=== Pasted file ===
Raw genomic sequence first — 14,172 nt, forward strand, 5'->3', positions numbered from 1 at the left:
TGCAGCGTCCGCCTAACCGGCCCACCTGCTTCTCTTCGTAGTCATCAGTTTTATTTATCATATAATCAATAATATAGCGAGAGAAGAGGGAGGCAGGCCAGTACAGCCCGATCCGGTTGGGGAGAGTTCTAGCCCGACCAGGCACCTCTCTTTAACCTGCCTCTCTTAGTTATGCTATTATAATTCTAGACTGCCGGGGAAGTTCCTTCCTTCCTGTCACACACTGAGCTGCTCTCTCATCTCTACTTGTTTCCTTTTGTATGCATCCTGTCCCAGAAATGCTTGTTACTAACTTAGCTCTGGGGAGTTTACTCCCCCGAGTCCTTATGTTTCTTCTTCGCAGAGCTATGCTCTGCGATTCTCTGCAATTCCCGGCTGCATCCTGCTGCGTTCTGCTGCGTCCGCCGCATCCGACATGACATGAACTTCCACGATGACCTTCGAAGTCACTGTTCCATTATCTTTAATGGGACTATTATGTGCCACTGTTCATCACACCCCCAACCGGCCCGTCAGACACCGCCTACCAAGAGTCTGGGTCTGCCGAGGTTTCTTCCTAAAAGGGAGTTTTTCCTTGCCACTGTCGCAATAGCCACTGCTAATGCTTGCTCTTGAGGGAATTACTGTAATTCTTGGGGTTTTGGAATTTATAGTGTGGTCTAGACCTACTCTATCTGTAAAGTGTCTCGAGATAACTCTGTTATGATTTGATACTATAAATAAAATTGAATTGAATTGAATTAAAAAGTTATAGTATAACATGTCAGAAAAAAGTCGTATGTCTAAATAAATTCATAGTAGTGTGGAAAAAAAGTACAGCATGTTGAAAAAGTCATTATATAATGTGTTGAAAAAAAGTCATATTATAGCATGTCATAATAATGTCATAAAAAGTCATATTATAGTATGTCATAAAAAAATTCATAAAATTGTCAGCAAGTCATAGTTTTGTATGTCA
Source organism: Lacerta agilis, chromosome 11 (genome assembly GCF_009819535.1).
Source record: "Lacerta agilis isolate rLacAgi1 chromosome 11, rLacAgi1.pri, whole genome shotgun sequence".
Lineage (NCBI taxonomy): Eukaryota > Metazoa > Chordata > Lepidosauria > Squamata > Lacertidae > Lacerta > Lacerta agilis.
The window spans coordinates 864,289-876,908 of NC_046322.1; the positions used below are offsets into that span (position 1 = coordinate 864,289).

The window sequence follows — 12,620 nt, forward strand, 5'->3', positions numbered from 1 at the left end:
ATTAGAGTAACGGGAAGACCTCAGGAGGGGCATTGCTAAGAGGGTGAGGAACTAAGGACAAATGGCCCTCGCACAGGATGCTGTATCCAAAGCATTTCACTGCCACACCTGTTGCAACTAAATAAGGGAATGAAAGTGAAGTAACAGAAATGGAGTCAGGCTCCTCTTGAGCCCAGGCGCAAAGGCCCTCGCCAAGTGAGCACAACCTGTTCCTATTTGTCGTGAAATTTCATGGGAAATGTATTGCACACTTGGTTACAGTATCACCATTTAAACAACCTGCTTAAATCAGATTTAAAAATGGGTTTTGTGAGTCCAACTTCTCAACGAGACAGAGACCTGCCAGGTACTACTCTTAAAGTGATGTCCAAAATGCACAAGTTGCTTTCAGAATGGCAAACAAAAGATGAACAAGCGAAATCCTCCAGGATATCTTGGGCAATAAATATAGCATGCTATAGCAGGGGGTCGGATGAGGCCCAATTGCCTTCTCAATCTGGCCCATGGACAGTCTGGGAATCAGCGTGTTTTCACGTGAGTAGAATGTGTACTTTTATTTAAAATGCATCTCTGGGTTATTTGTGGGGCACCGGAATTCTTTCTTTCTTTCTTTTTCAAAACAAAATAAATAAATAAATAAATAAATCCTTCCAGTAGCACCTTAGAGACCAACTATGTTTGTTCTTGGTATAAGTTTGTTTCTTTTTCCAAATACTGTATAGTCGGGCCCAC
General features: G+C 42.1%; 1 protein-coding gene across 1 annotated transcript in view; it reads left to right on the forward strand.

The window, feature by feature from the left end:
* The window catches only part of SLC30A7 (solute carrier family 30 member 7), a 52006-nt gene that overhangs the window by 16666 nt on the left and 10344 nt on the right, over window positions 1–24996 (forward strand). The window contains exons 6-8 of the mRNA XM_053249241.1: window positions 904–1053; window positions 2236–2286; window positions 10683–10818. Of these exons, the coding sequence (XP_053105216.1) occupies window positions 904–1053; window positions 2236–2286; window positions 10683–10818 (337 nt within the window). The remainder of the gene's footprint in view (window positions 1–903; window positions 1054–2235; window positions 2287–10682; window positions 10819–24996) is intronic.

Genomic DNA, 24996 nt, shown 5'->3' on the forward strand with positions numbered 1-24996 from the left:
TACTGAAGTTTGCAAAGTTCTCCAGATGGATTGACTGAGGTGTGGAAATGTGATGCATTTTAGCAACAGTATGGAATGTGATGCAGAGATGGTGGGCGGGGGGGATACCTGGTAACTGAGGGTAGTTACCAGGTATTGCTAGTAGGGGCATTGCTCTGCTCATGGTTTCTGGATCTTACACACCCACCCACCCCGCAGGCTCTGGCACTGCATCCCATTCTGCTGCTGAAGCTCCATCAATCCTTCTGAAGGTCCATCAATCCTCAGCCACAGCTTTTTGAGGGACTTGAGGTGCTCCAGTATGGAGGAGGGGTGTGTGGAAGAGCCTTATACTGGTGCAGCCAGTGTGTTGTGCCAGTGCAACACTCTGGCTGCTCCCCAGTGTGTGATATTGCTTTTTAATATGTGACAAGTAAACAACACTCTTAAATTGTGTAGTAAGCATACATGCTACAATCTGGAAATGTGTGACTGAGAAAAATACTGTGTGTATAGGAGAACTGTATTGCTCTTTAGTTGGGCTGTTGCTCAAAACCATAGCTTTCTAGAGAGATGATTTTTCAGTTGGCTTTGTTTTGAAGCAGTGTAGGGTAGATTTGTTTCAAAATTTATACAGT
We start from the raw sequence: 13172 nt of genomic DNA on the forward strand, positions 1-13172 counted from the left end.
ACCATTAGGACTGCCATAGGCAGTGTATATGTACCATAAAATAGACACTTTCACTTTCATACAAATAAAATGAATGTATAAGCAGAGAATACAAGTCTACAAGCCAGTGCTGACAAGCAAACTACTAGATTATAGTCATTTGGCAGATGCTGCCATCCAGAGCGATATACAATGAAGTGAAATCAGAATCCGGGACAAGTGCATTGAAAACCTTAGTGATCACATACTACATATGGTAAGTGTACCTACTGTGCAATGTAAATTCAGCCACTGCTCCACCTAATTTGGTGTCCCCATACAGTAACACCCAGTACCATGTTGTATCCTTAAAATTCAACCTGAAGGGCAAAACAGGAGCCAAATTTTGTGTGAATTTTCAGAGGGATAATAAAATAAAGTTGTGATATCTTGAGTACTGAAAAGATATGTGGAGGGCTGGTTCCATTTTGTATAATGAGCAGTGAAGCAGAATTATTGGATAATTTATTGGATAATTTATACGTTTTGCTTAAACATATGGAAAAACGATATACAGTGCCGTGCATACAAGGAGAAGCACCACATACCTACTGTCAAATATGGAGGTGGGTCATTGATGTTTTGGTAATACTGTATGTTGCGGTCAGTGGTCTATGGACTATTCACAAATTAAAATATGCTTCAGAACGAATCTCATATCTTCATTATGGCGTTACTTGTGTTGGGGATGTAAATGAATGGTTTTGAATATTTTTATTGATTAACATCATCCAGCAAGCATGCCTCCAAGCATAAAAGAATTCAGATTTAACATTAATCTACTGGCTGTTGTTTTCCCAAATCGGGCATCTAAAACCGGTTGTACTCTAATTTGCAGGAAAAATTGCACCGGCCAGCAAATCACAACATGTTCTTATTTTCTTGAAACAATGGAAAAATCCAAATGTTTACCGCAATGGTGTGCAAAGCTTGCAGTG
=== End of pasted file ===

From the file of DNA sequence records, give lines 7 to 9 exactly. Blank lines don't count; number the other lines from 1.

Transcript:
The window sequence follows — 12,620 nt, forward strand, 5'->3', positions numbered from 1 at the left end:
ATTAGAGTAACGGGAAGACCTCAGGAGGGGCATTGCTAAGAGGGTGAGGAACTAAGGACAAATGGCCCTCGCACAGGATGCTGTATCCAAAGCATTTCACTGCCACACCTGTTGCAACTAAATAAGGGAATGAAAGTGAAGTAACAGAAATGGAGTCAGGCTCCTCTTGAGCCCAGGCGCAAAGGCCCTCGCCAAGTGAGCACAACCTGTTCCTATTTGTCGTGAAATTTCATGGGAAATGTATTGCACACTTGGTTACAGTATCACCATTTAAACAACCTGCTTAAATCAGATTTAAAAATGGGTTTTGTGAGTCCAACTTCTCAACGAGACAGAGACCTGCCAGGTACTACTCTTAAAGTGATGTCCAAAATGCACAAGTTGCTTTCAGAATGGCAAACAAAAGATGAACAAGCGAAATCCTCCAGGATATCTTGGGCAATAAATATAGCATGCTATAGCAGGGGGTCGGATGAGGCCCAATTGCCTTCTCAATCTGGCCCATGGACAGTCTGGGAATCAGCGTGTTTTCACGTGAGTAGAATGTGTACTTTTATTTAAAATGCATCTCTGGGTTATTTGTGGGGCACCGGAATTCTTTCTTTCTTTCTTTTTCAAAACAAAATAAATAAATAAATAAATAAATCCTTCCAGTAGCACCTTAGAGACCAACTATGTTTGTTCTTGGTATAAGTTTGTTTCTTTTTCCAAATACTGTATAGTCGGGCCCAC
General features: G+C 42.1%; 1 protein-coding gene across 1 annotated transcript in view; it reads left to right on the forward strand.